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  Opinion   Columnists  08 Nov 2022  Sunanda K. Datta-Ray | Any corner can be cut in a ‘land of make-believe’

Sunanda K. Datta-Ray | Any corner can be cut in a ‘land of make-believe’

Sunanda K Datta-Ray is a senior journalist, columnist and author.
Published : Nov 9, 2022, 12:00 am IST
Updated : Nov 9, 2022, 12:00 am IST

The handful FIRs that were filed in the Morbi bridge collapse illustrates that there is no credible mechanism to punish the guilty

The Morbi bridge disaster points to a much bigger flaw. It represents a widespread phenomenon of governments ignoring those who have neither money nor clout. (Photo: AFP)
 The Morbi bridge disaster points to a much bigger flaw. It represents a widespread phenomenon of governments ignoring those who have neither money nor clout. (Photo: AFP)

Heaven help India if the Morbi bridge collapse reflects the so-called “Gujarat model” that we are constantly urged to emulate. Actually, the disaster points to a much bigger flaw. It represents a widespread phenomenon of governments ignoring those who have neither money nor clout. As the economist-diplomat J.K. Galbraith quotes: “It’s the same the whole world over/It’s the poor what gets the blame/It’s the rich what gets the pleasure/Isn’t it a blooming shame?”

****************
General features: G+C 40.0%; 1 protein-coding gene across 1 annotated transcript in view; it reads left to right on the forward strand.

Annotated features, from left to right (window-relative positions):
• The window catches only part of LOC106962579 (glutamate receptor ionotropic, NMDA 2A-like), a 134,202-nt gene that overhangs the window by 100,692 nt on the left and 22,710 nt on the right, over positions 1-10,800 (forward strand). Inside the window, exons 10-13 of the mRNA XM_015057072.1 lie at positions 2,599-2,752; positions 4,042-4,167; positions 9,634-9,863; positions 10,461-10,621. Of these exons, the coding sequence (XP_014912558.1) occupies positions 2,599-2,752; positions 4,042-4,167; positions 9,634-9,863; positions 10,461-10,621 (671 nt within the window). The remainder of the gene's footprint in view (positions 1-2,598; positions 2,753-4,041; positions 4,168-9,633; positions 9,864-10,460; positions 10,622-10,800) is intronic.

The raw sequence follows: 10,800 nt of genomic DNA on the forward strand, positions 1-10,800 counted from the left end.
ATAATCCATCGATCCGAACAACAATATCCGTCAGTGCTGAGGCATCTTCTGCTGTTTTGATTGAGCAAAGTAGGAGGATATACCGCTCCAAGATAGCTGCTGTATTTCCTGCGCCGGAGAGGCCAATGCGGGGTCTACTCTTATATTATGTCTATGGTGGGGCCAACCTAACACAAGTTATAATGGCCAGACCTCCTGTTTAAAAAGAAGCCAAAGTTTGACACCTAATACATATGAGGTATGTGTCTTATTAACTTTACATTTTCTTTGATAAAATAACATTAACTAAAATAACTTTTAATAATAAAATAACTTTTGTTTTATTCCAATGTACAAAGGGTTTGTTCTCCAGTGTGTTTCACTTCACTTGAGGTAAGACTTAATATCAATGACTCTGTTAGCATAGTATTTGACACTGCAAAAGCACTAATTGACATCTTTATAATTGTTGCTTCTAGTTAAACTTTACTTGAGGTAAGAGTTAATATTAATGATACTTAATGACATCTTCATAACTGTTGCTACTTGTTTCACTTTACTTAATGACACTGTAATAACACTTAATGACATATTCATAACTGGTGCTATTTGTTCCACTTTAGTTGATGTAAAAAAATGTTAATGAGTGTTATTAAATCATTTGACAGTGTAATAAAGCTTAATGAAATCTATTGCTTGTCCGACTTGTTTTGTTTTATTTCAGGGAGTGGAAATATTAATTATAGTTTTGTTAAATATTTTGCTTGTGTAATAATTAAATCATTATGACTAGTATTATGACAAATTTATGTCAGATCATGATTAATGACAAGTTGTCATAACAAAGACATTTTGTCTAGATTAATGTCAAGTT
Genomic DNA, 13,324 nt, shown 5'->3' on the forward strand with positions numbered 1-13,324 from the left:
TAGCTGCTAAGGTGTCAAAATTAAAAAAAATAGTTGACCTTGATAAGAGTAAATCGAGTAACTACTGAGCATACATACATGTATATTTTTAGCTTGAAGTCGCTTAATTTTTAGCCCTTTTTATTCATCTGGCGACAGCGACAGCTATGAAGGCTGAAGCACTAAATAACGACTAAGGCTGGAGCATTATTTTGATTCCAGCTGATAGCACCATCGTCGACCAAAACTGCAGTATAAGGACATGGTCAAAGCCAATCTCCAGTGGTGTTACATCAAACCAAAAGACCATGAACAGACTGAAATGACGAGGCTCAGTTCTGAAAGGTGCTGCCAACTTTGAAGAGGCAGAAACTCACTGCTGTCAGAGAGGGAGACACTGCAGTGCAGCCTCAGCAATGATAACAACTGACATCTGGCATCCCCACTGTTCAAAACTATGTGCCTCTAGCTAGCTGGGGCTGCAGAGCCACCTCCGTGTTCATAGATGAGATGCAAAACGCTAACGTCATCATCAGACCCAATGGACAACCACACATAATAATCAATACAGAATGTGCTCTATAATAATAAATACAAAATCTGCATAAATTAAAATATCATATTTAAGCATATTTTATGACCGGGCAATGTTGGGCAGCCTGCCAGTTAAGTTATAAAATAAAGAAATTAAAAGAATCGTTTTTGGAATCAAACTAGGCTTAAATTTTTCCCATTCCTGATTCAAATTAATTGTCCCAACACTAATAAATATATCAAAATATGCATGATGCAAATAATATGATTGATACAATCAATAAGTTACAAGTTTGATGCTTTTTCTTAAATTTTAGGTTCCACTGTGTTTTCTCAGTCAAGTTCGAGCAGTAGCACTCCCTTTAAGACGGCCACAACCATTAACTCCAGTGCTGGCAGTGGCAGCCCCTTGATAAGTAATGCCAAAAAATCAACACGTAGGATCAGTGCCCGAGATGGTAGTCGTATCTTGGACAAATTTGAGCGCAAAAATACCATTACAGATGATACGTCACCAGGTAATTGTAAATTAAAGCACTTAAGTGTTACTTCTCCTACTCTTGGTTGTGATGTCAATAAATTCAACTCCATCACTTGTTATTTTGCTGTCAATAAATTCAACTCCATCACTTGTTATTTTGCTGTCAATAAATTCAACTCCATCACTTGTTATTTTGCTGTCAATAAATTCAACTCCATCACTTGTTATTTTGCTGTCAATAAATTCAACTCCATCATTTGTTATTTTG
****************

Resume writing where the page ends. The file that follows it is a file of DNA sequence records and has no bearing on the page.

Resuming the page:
Time was when India promised to be the exception. Indians proudly recall that amidst an acute shortage of foodgrain, Jawaharlal Nehru had famously announced that he would hang black-marketers from the nearest lamp-post. Of course, no black-marketer was ever hanged or even seriously prosecuted. On the contrary, it became the fashion indirectly to whitewash black-market operators by blaming not only famines but all mishaps on the wicked British colonialists.

The Bhopal gas tragedy in December 1984, the world’s worst chemical disaster, may even have strengthened the sense of victimhood based on race and colour. So, the simple folk of Lansdowne in Uttarakhand are happily changing their town’s name to Kalon Danda, meaning “black mountain” in Garhwali, under the impression that this cosmetic triviality will wipe out “Barah sau saal ki gulami” (1,200 years of servitude) and restore the idyllic “Ram Rajya” that propagandists say flourished in pre-colonial days.

Whether or not Ram Rajya existed, the current obsession with digital India trumping the G-20 nations, including China, has helped to erode India’s traditional sense of balance. Rudyard Kipling, no admirer of the Hindu ethic, wrote that “so long as there is a morsel to divide in India, neither priest nor beggar starves”. That India did not need to boast of Asia’s two richest men thriving on the surrounding squalor. It did not bask in the glory of immigrant achievements abroad while refusing to acknowledge the distress that forces millions of Indians to become non-resident every year in the first place. It did not delude itself that crippled by the Covid-19 pandemic and Russia’s invasion of Ukraine, an impoverished world sees India as its saviour.

India is becoming a land of make-believe and corner-cutting. The miles of electric wires looped and knotted in huge bundles — the cause of innumerable urban fires — in every street remind us that any corner that can be cut will be cut. Road-building is another giant conspiracy at the public cost. A newspaper survey confirmed that when a new road is laid, the inspectors check the depth of the pitch only at prearranged spots. No wonder huge craters soon appear, causing accidents and deaths.